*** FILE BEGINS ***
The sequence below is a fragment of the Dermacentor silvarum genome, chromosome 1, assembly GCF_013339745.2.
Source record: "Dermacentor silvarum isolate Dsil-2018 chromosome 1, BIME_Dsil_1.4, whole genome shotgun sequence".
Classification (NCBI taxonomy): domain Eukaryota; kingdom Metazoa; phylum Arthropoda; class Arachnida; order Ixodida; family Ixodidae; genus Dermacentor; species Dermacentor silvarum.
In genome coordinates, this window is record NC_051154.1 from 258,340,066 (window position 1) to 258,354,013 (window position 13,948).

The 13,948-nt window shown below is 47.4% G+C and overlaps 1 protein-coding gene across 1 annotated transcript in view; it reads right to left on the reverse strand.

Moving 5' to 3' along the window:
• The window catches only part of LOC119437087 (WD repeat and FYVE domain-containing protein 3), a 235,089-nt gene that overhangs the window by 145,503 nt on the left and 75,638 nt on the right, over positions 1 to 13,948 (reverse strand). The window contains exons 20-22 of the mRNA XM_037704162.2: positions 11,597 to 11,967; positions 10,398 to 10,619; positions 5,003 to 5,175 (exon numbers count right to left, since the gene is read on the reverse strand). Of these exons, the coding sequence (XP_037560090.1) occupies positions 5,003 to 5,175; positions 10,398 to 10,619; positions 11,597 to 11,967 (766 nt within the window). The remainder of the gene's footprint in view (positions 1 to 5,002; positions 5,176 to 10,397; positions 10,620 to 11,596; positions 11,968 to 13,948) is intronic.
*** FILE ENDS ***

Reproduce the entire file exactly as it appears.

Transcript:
The sequence below is a fragment of the Dermacentor silvarum genome, chromosome 1, assembly GCF_013339745.2.
Source record: "Dermacentor silvarum isolate Dsil-2018 chromosome 1, BIME_Dsil_1.4, whole genome shotgun sequence".
Classification (NCBI taxonomy): domain Eukaryota; kingdom Metazoa; phylum Arthropoda; class Arachnida; order Ixodida; family Ixodidae; genus Dermacentor; species Dermacentor silvarum.
In genome coordinates, this window is record NC_051154.1 from 258,340,066 (window position 1) to 258,354,013 (window position 13,948).

The 13,948-nt window shown below is 47.4% G+C and overlaps 1 protein-coding gene across 1 annotated transcript in view; it reads right to left on the reverse strand.

Moving 5' to 3' along the window:
• The window catches only part of LOC119437087 (WD repeat and FYVE domain-containing protein 3), a 235,089-nt gene that overhangs the window by 145,503 nt on the left and 75,638 nt on the right, over positions 1 to 13,948 (reverse strand). The window contains exons 20-22 of the mRNA XM_037704162.2: positions 11,597 to 11,967; positions 10,398 to 10,619; positions 5,003 to 5,175 (exon numbers count right to left, since the gene is read on the reverse strand). Of these exons, the coding sequence (XP_037560090.1) occupies positions 5,003 to 5,175; positions 10,398 to 10,619; positions 11,597 to 11,967 (766 nt within the window). The remainder of the gene's footprint in view (positions 1 to 5,002; positions 5,176 to 10,397; positions 10,620 to 11,596; positions 11,968 to 13,948) is intronic.